Ice Cube, Tha Dogg Pound, The Clipse, Lil John, JD, DJ Premier

Ice Cube, Tha Dogg Pound, The Clipse, Lil John, JD, DJ Premier
Over 20 years of time in the game, numerous movies, albums, classics, all came together in this one show with a former NWA member.
Let me try it again…
“You want child support get it out of your a– b—-“, roared through the club when Ice Cube started rapping.
No, again…
The Clipse, Tha Dogg Pound and Ice Cube all granted the New York crowd with their presence.
OK. Just one last time…
After years of focusing on Hollywood Ice Cube went back to remind his fans that he is still a rapper. ‘Laugh Now, Cry Later’ album tour packed BB King’s floor with fans gathered in somewhat of disbelief that Cube’s giving us new songs. After breaking away from Eazy and NWA Ice Cube stirred the kind of s— storm, no one even knew was possible. From ‘No Vaseline’, a diss written against Eazy and Dre, to just giving us classics like ‘Check Yo Self’, ‘Today was a Good Day’, ‘You Can Do It’ and many others, Ice Cube established himself as a solo rapper instantly. He’s also starred in a slew of movies like ‘Higher learning’, ‘Friday’ Barbershop’, ‘XXX’ and the hood classics like ‘Tresspass’ with Ice T, ‘Bullet’ with 2Pac, and the ultimate hood classic ‘Boyz ‘N the Hood’. Whether you are an Ice Cube fan or not you will have to admit that he’s shaped the gangsta rap like almost no other performer.

Combine that with Tha Dogg Pound and you got a classic show instantly. Daz Dillinger and Kurupt took the rap world and shaped it the way they saw fit from their Death Raw days to their solo career performances. They’ve got a number of songs with Snoop, Dre, 2Pac, Nate Dogg and so on. They also gave us several totally independent albums, proving that they don’t need other stars to help establish themselves.

The Clipse’s Malice and Pusha T are more than just ‘Pharell’s boys’. Performing under that name since 1992, they may have not put out many albums, but did manage to establish themselves as an independent duo.

So, the legendary tour came to NYC and opened with The Clipse. They were clearly happy to be performing alongside Tha Dogg Pound and Ice Cube and put on a great show. Having done what people expected from them – smooth classics, they took a bit of a harsher twist to it, considering the following acts.

Then Daz and Kurupt came on stage. They immediately rocked the crowd with their undying dedication to the art of gangsta rap. Unrolling the show was not a difficult mission for those guys. They’ve been making the fans drool over their onstage acts longer than some of their fans have lived. Throw in the fact that the CA guys don’t visit NYC very often and combine it with the truth of the fact that the old school gangsta rap is just about dead, and you’ve got yourself a crowd of crazed fans, appreciating every moment of every song.

Funkmaster Flex spun a few classics right before the last act and proved once again, why he is a NYC classic himself. He must be one of the most commercial and at the same time one of the most talented NYC DJs. Son of a Jamaican DJ he’s been spinning in NYC since the 80’s.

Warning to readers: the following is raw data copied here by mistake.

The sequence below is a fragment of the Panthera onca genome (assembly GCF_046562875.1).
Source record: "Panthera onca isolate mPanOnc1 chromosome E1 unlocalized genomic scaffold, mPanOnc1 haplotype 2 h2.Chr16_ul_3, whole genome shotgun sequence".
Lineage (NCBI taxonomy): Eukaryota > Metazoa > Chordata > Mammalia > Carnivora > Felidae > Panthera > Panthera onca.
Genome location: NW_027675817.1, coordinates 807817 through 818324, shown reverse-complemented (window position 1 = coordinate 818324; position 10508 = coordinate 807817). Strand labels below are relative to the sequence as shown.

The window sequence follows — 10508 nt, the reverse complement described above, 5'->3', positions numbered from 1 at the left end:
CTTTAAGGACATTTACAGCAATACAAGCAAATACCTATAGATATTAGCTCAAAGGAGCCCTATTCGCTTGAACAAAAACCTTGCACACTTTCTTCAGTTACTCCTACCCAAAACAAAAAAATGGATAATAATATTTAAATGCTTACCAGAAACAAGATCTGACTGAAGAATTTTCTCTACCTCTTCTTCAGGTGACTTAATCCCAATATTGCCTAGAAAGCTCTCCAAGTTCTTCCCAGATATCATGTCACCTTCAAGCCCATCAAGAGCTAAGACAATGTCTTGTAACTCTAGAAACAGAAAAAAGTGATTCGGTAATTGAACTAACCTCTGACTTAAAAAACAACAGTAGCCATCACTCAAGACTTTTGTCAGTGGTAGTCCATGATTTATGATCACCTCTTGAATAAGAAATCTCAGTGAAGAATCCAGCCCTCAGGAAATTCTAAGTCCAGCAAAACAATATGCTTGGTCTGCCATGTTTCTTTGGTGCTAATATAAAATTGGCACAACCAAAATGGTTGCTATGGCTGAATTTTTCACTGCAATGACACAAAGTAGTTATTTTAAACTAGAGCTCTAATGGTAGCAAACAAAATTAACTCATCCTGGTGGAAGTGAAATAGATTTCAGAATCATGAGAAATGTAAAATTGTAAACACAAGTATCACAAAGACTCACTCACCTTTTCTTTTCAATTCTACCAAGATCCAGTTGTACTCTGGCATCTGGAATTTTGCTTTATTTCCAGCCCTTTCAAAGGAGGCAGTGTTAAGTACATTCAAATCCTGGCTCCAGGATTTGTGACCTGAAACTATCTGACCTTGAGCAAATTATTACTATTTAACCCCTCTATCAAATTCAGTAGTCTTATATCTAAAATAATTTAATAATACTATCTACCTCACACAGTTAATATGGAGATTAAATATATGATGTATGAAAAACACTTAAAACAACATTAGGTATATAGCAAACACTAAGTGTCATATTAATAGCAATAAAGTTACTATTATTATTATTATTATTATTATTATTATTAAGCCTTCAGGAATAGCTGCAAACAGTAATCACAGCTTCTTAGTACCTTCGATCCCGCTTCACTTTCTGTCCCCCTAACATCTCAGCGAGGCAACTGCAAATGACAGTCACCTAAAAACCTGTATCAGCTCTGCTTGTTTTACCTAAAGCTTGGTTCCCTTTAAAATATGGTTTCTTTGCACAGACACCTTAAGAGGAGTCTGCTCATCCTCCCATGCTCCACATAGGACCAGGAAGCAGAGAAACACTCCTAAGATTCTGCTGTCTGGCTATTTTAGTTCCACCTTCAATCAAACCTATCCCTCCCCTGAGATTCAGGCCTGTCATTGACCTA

Then the main act: Ice Cube came on. He rapped a few songs we know well and love fully. He also went on to do 30-second segments from almost all of his classics and combined it into a non-stop rapping performance, which lasted a long time. After all, Ice Cube had a lot of classics to share with his fans. Then he did a couple of songs from his new album. ‘Why We Thugs’, from that album, is already a classic, getting massive play on radio stations all around the country. He reminded all that his ‘Laugh Now, Cry Later’ album is coming out on 666, or June 6th, 2006. he also put on a tad of theatrical performance, leaving the stage after one of the first songs, and only coming back after his hype man got the crowd yelling “F— Ice Cube.” Then he came back acting pissed off at everyone.
He roared the songs, cursed out the police, promoted unity between East Coast, West Coast and Southern rap and entertained the crowd throughout his entire set, without a 2 second break.

Lil’ John chilled by the turntables throughout Cube’s entire set. Then he got the mic and spit one on his own. Jermaine Dupree also came out on stage for a moment, but did not rap, he only showed his respects for the music idol.

After the show, the backstage scene showed all what it means to hang out with old school gangsta rappers. First, NYC, LA and even Atlanta classics got together. Meli Mel, Grandmaster Kaz, Lil’ John, Kurupt, Ice Cube and others, all gathered for a photo shoot.

Of course a group of people like that had to produce some incident. While it didn’t come from them or their entourages, it did end any prospect of an after-hours common gathering. An attack by one guest onto another, with plenty of blood spilled, caused Lil John and his crew depart via the service elevator and Ice Cube and his crew locked themselves in the VIP room with JD. Just like the situation during Lil Flip’s performance in MN, when the fans started so many fights in the crowd that the concert had to end. Just like Mobb Deep’s concert at the NYC’s Roxy, when MB’s crew had to fight against a small crowd of deranged spectators all the way from the stage to the entrance. Some music fans just don’t understand the concept of enjoying the show. Lyrics are taken too literally, hatred is spread all around and gangsta rap stops being there just for show or to display a message…

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